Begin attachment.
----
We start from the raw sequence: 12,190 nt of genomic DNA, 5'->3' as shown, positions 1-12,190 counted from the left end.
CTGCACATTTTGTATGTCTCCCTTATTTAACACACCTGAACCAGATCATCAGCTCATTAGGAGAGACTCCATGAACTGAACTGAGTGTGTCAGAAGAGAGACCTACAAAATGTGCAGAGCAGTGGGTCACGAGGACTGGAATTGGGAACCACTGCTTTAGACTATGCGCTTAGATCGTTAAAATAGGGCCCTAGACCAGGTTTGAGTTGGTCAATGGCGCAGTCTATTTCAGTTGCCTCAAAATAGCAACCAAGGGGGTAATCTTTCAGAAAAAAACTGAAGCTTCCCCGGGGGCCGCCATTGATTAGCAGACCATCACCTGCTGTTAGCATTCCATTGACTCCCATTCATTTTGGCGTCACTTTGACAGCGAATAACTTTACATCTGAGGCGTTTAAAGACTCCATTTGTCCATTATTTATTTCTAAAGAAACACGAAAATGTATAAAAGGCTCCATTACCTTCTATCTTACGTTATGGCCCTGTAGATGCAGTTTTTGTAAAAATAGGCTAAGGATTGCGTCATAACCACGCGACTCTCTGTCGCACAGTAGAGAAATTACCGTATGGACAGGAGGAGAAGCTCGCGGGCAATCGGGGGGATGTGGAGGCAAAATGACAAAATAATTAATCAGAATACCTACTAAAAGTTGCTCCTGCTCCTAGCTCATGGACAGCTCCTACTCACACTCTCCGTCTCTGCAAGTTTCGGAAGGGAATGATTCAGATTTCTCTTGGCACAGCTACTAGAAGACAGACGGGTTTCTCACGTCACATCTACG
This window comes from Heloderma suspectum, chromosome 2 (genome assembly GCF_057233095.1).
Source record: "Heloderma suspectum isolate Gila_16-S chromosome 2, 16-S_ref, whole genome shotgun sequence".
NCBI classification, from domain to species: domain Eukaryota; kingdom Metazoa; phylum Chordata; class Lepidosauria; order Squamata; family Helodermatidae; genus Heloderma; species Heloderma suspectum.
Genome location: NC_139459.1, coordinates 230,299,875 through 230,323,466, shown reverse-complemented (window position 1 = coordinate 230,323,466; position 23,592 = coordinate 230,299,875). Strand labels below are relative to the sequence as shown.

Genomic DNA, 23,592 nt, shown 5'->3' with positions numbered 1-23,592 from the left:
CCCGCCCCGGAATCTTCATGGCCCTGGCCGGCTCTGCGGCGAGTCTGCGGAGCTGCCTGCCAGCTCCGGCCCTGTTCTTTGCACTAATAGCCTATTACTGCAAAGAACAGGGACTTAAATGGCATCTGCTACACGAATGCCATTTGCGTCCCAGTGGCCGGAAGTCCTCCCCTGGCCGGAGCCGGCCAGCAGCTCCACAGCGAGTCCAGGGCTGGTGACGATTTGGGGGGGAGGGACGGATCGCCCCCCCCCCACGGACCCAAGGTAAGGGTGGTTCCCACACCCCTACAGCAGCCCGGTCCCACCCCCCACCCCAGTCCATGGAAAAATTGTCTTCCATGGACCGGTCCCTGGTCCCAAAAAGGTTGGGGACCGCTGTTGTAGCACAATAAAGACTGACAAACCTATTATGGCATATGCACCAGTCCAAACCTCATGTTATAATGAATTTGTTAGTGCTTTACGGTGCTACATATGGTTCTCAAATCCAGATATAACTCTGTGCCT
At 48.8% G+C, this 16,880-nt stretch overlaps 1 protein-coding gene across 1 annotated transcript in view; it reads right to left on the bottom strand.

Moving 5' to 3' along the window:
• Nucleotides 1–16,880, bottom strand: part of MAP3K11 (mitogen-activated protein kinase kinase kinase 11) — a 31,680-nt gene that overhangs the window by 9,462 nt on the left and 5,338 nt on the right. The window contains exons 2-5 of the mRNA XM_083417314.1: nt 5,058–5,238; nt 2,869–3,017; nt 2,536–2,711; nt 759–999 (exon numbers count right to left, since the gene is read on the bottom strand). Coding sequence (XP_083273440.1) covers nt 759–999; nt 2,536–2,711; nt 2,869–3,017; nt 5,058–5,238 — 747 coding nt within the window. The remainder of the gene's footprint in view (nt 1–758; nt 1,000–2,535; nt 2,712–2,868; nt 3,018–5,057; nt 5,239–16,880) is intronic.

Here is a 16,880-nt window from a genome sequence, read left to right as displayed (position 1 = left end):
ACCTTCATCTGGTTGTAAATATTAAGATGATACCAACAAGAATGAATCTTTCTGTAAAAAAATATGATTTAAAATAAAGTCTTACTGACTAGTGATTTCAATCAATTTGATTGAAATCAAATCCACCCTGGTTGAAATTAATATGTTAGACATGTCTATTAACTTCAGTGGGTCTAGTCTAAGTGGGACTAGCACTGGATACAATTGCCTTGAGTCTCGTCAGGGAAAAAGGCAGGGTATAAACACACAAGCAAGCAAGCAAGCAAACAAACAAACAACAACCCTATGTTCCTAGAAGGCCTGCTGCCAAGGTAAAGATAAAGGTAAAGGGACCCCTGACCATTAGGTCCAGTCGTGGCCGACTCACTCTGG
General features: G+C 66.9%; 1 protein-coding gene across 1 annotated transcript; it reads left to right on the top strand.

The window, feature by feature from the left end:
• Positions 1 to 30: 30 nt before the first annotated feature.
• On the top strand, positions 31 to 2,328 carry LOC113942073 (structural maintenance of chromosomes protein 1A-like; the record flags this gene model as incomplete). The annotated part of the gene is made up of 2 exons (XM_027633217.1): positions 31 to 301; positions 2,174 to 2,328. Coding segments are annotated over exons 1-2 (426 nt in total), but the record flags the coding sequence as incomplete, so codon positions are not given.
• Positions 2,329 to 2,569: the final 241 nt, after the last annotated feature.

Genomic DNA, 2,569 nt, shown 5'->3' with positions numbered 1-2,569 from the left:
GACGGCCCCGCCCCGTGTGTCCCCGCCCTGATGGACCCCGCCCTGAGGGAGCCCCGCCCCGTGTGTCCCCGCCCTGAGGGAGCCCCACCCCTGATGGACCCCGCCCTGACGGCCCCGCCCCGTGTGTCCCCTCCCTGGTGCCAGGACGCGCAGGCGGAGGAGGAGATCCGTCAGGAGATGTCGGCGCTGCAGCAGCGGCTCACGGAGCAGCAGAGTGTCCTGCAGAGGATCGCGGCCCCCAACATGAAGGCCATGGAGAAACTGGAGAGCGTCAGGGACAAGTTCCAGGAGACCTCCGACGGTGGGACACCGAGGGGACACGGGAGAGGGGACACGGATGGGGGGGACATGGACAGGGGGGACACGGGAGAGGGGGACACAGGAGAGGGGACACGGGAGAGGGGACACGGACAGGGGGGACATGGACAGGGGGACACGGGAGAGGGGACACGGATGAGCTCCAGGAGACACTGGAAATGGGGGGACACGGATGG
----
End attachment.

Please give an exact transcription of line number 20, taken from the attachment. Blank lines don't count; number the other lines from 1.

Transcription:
GACGGCCCCGCCCCGTGTGTCCCCGCCCTGATGGACCCCGCCCTGAGGGAGCCCCGCCCCGTGTGTCCCCGCCCTGAGGGAGCCCCACCCCTGATGGACCCCGCCCTGACGGCCCCGCCCCGTGTGTCCCCTCCCTGGTGCCAGGACGCGCAGGCGGAGGAGGAGATCCGTCAGGAGATGTCGGCGCTGCAGCAGCGGCTCACGGAGCAGCAGAGTGTCCTGCAGAGGATCGCGGCCCCCAACATGAAGGCCATGGAGAAACTGGAGAGCGTCAGGGACAAGTTCCAGGAGACCTCCGACGGTGGGACACCGAGGGGACACGGGAGAGGGGACACGGATGGGGGGGACATGGACAGGGGGGACACGGGAGAGGGGGACACAGGAGAGGGGACACGGGAGAGGGGACACGGACAGGGGGGACATGGACAGGGGGACACGGGAGAGGGGACACGGATGAGCTCCAGGAGACACTGGAAATGGGGGGACACGGATGG